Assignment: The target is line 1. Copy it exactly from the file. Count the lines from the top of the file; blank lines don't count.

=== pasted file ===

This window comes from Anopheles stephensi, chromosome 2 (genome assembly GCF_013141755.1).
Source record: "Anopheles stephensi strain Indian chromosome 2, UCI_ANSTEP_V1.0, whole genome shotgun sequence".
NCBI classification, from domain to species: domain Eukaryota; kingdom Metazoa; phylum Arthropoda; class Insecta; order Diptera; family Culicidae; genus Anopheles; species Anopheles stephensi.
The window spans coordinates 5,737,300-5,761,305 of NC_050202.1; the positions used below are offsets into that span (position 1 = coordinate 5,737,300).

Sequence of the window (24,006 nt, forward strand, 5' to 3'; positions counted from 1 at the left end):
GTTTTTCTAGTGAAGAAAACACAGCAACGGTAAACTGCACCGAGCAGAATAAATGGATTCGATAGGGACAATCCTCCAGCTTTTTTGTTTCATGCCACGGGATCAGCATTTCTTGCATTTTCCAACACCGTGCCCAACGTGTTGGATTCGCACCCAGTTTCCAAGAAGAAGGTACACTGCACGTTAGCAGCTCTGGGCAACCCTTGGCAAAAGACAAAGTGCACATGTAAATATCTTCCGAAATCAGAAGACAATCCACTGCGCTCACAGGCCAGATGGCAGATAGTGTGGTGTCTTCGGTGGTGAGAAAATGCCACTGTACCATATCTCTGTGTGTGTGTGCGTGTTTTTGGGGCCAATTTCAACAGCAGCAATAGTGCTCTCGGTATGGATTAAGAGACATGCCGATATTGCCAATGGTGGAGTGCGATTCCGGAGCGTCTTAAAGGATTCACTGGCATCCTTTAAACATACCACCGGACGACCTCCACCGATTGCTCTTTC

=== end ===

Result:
This window comes from Anopheles stephensi, chromosome 2 (genome assembly GCF_013141755.1).